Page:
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Were Shakespeare books translated to contemporary English? Which version is more common? Is there a rule to choose which books will have its language updated? Are poems updated too? From which year I should expect that books have a "translation"?

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closed as off topic by Robusto, MrHen, F'x, RegDwigнt May 25 '11 at 8:48

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Mostly this question just makes me roll my eyes heavenwards, but I feel I have to upvote it because it's so (refreshingly? gob-smackingly?) unexpected. – FumbleFingers May 23 '11 at 16:52
Whe you say '"were translated", do you mean at the time Sh. wrote them, did somebody translate them to the then current vernacular? Or did you really mean "are translated", that is, are there currently (now) 'translations' to early 21st c. Standard English? Or something else? – Mitch May 23 '11 at 17:28
Did Shakespeare write books? I thought he wrote plays and poems. As to the tense of the question: Mabe Jader Dias means "have been" instead of "were". – teylyn May 23 '11 at 20:59
We already have the right answers but to sum up I would say that Contemporary English updates or translations are available for works in Early Modern English but it's certainly not de rigueur that all works are treated this way as a matter of course. – hippietrail May 24 '11 at 3:34
@Mitch @teylyn I'm no native English speaker and, even after you commented I can't figure out how to be more clear. I'm glad some people understood me and answered accordingly. I never read Shakespeare, I just used his name because it is centuries old. – Jader Dias May 24 '11 at 11:55
up vote 16 down vote accepted

Shakespeare is considered Modern English, and is almost never rendered in contemporary English. It is usually edited for spelling and other reasons, however, depending on your edition.

There is no "freshness date" that triggers a translation, though. It depends in large part on which version of English is being cited. Much of Middle English (e.g., Chaucer) is updated to be readable by high-school students, but left intact in scholarly works and upper-level college texts. Old English texts (Beowulf, "The Dream of the Rood", The Anglo-Saxon Chronicle and the like) are almost always translated, except for students of Old English (or Linguistics) who are studying the language.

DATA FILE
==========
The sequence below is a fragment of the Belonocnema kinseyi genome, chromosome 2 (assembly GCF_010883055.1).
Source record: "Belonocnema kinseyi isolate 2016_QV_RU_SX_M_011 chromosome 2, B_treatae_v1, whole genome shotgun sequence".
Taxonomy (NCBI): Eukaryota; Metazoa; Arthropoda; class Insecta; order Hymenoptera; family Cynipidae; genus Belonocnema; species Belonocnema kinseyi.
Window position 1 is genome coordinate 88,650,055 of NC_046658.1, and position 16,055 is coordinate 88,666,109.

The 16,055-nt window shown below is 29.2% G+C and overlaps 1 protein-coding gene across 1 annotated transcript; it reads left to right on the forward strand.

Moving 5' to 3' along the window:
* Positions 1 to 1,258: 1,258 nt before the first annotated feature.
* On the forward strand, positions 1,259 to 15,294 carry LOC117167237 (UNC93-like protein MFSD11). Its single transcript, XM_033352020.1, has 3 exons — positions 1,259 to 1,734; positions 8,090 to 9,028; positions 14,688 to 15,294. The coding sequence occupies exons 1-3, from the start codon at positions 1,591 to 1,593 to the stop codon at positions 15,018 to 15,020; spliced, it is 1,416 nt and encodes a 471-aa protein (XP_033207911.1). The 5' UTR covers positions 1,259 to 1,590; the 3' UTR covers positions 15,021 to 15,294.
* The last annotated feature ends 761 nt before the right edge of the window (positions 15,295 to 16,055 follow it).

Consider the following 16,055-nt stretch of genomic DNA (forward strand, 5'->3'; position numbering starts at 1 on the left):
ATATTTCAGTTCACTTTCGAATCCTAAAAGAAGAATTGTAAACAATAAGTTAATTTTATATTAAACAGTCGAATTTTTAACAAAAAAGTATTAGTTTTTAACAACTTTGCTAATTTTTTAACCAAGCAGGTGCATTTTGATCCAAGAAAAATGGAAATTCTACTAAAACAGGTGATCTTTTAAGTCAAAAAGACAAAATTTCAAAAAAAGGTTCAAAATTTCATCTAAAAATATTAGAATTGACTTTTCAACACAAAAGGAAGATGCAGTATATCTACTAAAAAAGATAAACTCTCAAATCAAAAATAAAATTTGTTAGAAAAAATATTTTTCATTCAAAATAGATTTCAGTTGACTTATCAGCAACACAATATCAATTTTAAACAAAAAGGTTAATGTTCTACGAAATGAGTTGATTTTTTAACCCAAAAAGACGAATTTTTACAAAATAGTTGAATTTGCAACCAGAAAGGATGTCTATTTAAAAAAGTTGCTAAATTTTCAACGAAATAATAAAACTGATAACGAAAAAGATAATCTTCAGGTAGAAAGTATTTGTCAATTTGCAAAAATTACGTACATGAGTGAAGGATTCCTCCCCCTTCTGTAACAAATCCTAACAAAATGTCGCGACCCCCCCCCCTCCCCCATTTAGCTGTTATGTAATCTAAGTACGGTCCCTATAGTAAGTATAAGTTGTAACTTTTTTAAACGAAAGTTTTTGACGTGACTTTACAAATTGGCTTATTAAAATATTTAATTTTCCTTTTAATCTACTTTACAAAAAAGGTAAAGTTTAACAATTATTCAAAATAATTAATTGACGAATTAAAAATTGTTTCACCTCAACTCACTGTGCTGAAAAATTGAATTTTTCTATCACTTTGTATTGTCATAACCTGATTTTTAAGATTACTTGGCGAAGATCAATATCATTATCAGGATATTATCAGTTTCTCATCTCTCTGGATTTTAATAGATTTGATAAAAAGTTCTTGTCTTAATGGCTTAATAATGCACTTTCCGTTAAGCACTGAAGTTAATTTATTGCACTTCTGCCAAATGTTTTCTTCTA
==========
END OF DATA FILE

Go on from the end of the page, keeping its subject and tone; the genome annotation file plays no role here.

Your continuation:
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"Freshness date" makes me giggle. :) – Marthaª May 23 '11 at 16:54
You know, it's just like a question about where the lines between Old English, Middle English, and Modern English are drawn. Something written at the very end of the Old English period compared with something written at the very beginning of the Middle English period might show more similarities to one another than to something from the very, very end of the Middle English period. (Hm, I might need to translate that last sentence into something intelligible...) – Kosmonaut May 23 '11 at 18:37
@Kosmonaut, @Robusto: Obviously language is a continuum, but personally I tend to view Shakespeare as a dividing line. He's such a towering figure that some things which might otherwise be 'archaic' are still 'current' just because of him. And as Robusto implies, mostly we can actually understand him. Original Chaucer is pretty opaque to me, and Beowulf might as well be in ancient Sanskrit - and my degree is in English! – FumbleFingers May 23 '11 at 21:28
@FumbleFingers: Shakespeare's English is considered part of Modern English, which is what we speak today, so there isn't supposed to be a dividing line between his language and ours. – Kosmonaut May 23 '11 at 22:09
I once heard that there's less difference between modern English and Shakespeare than between Shakespeare and once century before him. I don't actually know if that's true or not. – Andrew Grimm May 23 '11 at 23:20